in particular, what to do in the event of power cuts etc.
disaster supplies including:
radio, flashlight, and plenty of extra batteries
At least three gallons of water per person, preferably more
food and can opener
First aid kit
Tools and instructions to shut off utilities
and work gloves
essentials, such as a flashlight and sturdy shoes, by your bedside.
water in plastic containers such as soft drink bottles. Avoid using containers that will decompose or break, such as milk
cartons or glass bottles. A normally active person needs to drink at least two quarts of water each day. Hot environments
and intense physical activity can double that amount. Children, nursing mothers, and ill people will need more.
one gallon of water per person per day.
at least a three-day supply of water per person (two quarts for drinking, two quarts for each person in your household for
at least a three-day supply of non-perishable food. Select foods that require no refrigeration, preparation or cooking, and
little or no water. If you must heat food, pack a can of sterno. Select food items that are compact and lightweight. Include
a selection of the following foods in your Disaster Supplies Kit:
canned meats, fruits, and vegetables
(salt, sugar, pepper, spices, etc.)
First Aid Kit
a first aid kit for your home and one for each car.
adhesive bandages, various sizes.
5" x 9" sterile dressing.
conforming roller gauze bandage.
3 x 3 sterile gauze pads.
4 x 4 sterile gauze pads.
roll 3" cohesive bandage.
germicidal hand wipes or waterless alcohol-based hand sanitizer.
pair large medical grade non-latex gloves.
tape, 2" width.
breathing barrier, such as a face shield.
or nonaspirin pain reliever
(for stomach upset)
of Ipecac (use to induce vomiting if advised by the Poison Control Center)
charcoal (use if advised by the Poison Control Center)
Tools and Supplies
kits, or paper cups, plates, and plastic utensils*
radio and extra batteries*
and extra batteries*
or traveler's checks, change*
can opener, utility knife*
extinguisher: small canister ABC type
in a waterproof container
wrench, to turn off household gas and water
of the area (for locating shelters)
garbage bags, ties (for personal sanitation uses)
bucket with tight lid
Clothing and Bedding
at least one complete change of clothing and footwear per person.
shoes or work boots*
or sleeping bags*
family members with special requirements, such as infants and elderly or disabled persons
and high blood pressure medication
lenses and supplies
what to do when the shaking begins:
DROP, COVER, AND HOLD ON! Move only a few steps to a nearby safe place.
Stay indoors until the shaking stops and you’re sure it’s safe to exit. Stay away from windows. In a high-rise
building, expect the fire alarms and sprinklers to go off during a quake.
If you are in bed, hold on and stay there, protecting
your head with a pillow.
If you are outdoors, find a clear spot away from buildings, trees, and power lines. Drop to the
If you are in a car, slow down and drive to a clear place (as described above). Stay in the car until the shaking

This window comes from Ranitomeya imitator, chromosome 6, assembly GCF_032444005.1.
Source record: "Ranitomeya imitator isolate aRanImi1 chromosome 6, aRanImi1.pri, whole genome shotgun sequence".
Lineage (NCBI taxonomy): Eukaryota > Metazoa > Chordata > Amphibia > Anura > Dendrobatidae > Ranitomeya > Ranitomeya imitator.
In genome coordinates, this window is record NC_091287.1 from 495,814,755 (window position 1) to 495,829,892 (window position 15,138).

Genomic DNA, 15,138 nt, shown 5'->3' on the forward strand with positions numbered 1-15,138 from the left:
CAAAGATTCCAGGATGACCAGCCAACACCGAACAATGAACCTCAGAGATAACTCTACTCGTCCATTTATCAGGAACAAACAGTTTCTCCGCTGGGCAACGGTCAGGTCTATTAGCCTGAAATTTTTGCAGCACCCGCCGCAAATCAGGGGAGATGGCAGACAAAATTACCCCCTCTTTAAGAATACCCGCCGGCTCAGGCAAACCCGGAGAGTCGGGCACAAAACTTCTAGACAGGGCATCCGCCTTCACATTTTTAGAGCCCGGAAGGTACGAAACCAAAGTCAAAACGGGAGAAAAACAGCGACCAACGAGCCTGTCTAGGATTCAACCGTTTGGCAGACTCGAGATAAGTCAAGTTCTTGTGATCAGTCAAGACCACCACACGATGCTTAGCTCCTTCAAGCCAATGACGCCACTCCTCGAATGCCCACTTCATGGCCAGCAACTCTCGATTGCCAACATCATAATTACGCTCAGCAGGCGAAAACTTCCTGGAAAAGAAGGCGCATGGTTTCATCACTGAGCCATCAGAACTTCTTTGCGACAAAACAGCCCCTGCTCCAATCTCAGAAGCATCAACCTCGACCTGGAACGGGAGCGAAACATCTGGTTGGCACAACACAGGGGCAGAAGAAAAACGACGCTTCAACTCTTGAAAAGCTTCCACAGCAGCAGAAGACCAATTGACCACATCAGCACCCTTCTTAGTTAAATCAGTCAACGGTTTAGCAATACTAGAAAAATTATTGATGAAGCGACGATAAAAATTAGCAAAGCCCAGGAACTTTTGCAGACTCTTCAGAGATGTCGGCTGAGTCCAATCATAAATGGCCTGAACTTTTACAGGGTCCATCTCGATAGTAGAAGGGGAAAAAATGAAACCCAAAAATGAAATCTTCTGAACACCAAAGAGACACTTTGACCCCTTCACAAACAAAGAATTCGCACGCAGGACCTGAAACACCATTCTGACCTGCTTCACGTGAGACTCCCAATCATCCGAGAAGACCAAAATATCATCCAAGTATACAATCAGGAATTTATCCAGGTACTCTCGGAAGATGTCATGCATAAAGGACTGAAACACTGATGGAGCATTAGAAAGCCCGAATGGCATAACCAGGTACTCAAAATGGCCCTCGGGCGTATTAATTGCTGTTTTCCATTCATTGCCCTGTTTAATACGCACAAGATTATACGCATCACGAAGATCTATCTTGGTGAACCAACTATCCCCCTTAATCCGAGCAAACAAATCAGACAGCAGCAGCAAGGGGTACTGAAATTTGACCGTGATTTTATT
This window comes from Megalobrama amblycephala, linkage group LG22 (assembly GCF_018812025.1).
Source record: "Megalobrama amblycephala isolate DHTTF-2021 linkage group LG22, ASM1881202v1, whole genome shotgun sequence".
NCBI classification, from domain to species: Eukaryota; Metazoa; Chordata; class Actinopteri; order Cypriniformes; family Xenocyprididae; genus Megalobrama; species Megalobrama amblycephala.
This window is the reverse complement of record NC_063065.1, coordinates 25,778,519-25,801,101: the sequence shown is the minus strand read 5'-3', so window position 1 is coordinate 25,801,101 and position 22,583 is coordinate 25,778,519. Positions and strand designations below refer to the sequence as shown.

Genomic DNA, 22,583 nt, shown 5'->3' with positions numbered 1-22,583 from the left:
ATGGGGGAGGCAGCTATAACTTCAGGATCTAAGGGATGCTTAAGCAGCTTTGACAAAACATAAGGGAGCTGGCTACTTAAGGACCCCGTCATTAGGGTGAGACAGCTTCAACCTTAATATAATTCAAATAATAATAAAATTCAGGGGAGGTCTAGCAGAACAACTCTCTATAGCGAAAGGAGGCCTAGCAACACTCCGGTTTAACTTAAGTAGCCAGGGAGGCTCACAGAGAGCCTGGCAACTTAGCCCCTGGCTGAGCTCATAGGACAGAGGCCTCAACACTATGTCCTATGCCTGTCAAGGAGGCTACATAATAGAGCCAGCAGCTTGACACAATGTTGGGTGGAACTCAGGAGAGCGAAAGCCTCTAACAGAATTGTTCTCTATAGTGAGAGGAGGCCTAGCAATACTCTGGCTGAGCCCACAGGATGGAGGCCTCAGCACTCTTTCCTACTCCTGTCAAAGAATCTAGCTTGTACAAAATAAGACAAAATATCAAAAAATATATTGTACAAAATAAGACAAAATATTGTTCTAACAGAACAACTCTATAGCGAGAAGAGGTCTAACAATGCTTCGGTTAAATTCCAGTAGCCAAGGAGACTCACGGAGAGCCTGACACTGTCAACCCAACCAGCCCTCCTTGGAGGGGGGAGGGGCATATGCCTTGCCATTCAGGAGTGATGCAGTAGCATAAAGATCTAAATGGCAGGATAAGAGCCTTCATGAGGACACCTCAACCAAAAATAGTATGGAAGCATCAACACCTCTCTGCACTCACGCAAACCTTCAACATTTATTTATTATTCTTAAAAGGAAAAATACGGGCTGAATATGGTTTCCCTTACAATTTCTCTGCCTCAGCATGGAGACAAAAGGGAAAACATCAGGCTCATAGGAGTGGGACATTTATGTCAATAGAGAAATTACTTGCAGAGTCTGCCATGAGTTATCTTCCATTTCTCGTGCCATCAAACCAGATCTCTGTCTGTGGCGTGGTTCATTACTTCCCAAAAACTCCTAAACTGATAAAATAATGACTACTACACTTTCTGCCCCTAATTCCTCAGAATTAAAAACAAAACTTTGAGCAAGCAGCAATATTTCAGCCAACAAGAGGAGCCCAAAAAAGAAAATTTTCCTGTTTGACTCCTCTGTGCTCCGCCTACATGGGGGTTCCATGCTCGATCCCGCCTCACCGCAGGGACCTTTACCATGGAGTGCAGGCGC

Identify what to do after the shaking stops:
yourself for injuries. Protect yourself from further danger by putting on long pants, a long-sleeved shirt, sturdy shoes,
and work gloves.
Check others for injuries. Give first aid for serious injuries.
Look for and extinguish small fires.
Eliminate fire hazards. Turn off the gas if you smell gas or think its leaking (remember, only a professional should turn
it back on).
Listen to the radio for instructions.
Expect aftershocks. Each time you feel one, DROP, COVER, AND HOLD
Inspect home for damage. Get everyone out if your home is unsafe.
Use the telephone only to report life-threatening
How to Shelter-in-Place
and lock all windows and exterior doors.
you are told there is danger of explosion, close the window shades, blinds, or curtains.
off all fans, heating and air conditioning systems.
the fireplace damper.
your family disaster supplies kit and make sure the radio is working.
to an interior room without windows that's above ground level. In the case of a chemical threat, an above-ground location
is preferable because some chemicals are heavier than air, and may seep into basements even if the windows are closed.
your pets with you, and be sure to bring additional food and water supplies for them.
is ideal to have a hard-wired telephone in the room you select. Call your emergency contact and have the phone available if
you need to report a life-threatening condition. Cellular telephone equipment may be overwhelmed or damaged during an emergency.
duct tape and plastic sheeting (heavier than food wrap) to seal all cracks around the door and any vents into the room.
listening to your radio or television until you are told all is safe or you are told to evacuate. Local officials may call
for evacuation in specific areas at greatest risk in your community.
there are customers, clients, or visitors in the building, provide for their safety by asking them to stay not leave. When
authorities provide directions to shelter-in-place, they want everyone to take those steps now, where they are, and not drive
or walk outdoors.
there is an imminent threat, ask employees, customers, clients, and visitors to call their emergency contact to let them know
where they are and that they are safe.
on call-forwarding or alternative telephone answering systems or services. If the business has voice mail or an automated
attendant, change the recording to indicate that the business is closed, and that staff and visitors are remaining in the
building until authorities advise it is safe to leave.
and lock all windows, exterior doors, and any other openings to the outside.
you are told there is danger of explosion, close the window shades, blinds, or curtains.
Have employees familiar with your buildings mechanical systems
turn off all fans, heating and air conditioning systems. Some systems automatically
In Your Vehicle:
If you are driving a vehicle and hear advice to shelter-in-place on the radio, take these
you are very close to home, your office, or a public building, go there immediately and go inside. Follow the shelter-in-place
recommendations for the place you pick described above.
you are unable to get to a home or building quickly and safely, then pull over to the side of the road. Stop your vehicle
in the safest place possible. If it is sunny outside, it is preferable to stop under a bridge or in a shady spot, to avoid
off the engine. Close windows and vents.
possible, seal the heating/air conditioning vents with duct tape.
to the radio regularly for updated advice and instructions.
where you are until you are told it is safe to get back on the road. Be aware that some roads may be closed or traffic detoured.
Follow the directions of law enforcement officials.
Pets in disasters
Please see separate article
Fore more detailed information, here are comprehensive links to in-depth guides.
ready for a quake?
Red Cross Before disaster strikes
Shelter-in-place Fact Sheet
From Ammo.com - Preparing For Disaster:
Are You Ready For An Emergency?
Live Seismic Internet server - updated every 30 minutes
Earthquake maps and useful information from ABAG
Advice for travellers
Red Cross Preparedness fact sheets
FEMA - Are you ready guide - covers all natural disasters and more